Sunday 15 January 2017

Scottish Bishop ‘Deeply Distressed’ Over Backlash Against Muslim Speaker At Service


Police are investigating online abuse aimed at a cathedral in Glasgow after a Muslim student was invited to read a passage from the Koran at a service over the Christmas period.

St Mary’s Episcopal Cathedral received “offensive messages on Facebook and other platforms”, it said in a statement.

Primus of the Scottish Episcopal Church, the Most Rev David Chillingworth, posted a blog in which he said he was “deeply distressed” at the response to the Muslim speaker.

He said that the church would continue to work to develop interfaith relations.

On the feast of the Epiphany, the traditional twelfth day of Christmas on 6 January, St Mary’s invited local Muslims to attend the service.

The Epiphany marks the baptism of Jesus by John the Baptist.

Not the son of god

Muslims revere Jesus as a prophet but not as the son of God, and Madinah Javed, a local student, read a passage from the Koran about the birth of Christ in Arabic at the service.

The passage included the Islamic teaching that Jesus should not be worshipped.

The incident drew condemnation from some Anglicans. The Scottish Episcopal Church is a Scottish branch of the Anglican communion, which also includes the Church of England.

The Right Rev Michael Nazir-Ali, former Bishop of Rochester, said: “Christians should know what their fellow citizens believe and this can include reading the Koran for themselves, whether in the original or in translation. This is not, however, the same thing as having it read in Church in the context of public worship.”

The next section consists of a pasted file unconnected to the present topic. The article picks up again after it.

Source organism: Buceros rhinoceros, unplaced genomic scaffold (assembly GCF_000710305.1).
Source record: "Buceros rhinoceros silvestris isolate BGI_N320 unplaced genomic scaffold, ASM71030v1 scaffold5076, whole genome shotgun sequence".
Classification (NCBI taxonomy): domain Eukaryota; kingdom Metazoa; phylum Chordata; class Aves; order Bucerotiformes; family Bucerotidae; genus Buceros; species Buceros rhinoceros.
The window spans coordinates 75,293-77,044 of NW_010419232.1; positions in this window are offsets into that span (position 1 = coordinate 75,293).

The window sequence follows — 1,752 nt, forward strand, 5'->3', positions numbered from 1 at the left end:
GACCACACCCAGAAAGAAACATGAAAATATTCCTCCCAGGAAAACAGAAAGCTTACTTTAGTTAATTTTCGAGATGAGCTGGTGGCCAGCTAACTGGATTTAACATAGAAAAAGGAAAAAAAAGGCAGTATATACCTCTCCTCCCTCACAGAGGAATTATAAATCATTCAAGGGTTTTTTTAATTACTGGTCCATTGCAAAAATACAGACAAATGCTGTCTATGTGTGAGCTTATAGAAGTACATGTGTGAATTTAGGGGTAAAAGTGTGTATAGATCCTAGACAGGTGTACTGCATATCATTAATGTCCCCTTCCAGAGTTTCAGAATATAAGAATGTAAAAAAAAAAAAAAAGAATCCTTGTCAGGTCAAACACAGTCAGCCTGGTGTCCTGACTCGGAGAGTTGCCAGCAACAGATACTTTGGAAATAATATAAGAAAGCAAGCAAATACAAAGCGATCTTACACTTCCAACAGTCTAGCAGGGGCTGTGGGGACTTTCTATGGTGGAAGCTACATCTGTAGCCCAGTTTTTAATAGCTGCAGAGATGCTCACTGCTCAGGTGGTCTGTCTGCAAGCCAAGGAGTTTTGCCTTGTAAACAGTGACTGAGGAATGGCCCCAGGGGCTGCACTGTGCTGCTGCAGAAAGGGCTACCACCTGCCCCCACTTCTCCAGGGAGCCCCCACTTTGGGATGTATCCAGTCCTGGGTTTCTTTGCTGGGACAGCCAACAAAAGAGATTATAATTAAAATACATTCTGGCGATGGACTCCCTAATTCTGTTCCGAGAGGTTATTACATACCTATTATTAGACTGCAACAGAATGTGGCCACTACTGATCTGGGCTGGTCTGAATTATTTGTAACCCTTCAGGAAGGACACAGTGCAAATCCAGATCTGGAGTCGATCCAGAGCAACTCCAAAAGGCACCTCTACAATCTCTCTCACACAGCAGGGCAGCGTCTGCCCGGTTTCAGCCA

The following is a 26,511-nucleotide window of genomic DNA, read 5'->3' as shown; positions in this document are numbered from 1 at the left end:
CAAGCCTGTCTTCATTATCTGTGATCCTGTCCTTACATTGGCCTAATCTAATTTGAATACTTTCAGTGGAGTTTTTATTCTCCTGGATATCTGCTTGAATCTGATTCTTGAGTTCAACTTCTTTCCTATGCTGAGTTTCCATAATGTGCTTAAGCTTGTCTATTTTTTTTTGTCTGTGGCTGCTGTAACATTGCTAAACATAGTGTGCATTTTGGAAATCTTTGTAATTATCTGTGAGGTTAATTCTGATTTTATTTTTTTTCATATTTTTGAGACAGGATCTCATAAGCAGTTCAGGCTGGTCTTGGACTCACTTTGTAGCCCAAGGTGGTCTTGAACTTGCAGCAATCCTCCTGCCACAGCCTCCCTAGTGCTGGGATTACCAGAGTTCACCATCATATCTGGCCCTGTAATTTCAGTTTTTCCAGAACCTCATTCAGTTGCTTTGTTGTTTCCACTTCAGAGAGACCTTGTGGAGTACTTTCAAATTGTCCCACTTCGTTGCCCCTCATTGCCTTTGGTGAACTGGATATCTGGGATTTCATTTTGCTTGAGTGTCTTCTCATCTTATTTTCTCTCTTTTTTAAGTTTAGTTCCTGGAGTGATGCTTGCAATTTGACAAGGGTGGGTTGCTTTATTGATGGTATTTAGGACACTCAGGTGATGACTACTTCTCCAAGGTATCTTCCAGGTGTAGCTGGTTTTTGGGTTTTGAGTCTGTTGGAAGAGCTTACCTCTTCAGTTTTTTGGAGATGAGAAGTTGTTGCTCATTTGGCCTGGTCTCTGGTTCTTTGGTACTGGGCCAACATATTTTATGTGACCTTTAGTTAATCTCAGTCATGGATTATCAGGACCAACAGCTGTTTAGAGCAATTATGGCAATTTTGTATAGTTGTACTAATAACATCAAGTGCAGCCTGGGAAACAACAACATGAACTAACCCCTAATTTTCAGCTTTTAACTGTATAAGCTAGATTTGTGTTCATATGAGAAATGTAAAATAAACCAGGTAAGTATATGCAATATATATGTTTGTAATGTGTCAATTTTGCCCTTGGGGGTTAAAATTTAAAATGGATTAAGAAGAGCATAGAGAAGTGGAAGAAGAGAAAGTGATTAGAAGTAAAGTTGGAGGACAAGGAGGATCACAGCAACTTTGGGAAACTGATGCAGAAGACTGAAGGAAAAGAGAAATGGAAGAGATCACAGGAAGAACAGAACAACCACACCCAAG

“The authorities of the Scottish Episcopal Church should immediately repudiate this ill-advised invitation and exercise appropriate discipline for those involved.”

Respect between the faiths

In the church Primus’s statement, he called for respect between the faiths as he expressed regret about the online response to the Muslim speaker.

“Over many years, we have sought to develop friendship, understanding and mutual respect between our Christian faith and the other great world religions. This work, like all works of reconciliation, must be founded on truth,” he said.

“We approach others with open hearts but we stand in the truth of the gospel of our Lord and Saviour Jesus Christ.”

Police Scotland confirmed it was investigating the messages the church received.

“Police Scotland will not tolerate any form of hate and encourages all communities to take action to ensure no-one feels threatened or marginalised,” a spokeswoman said.



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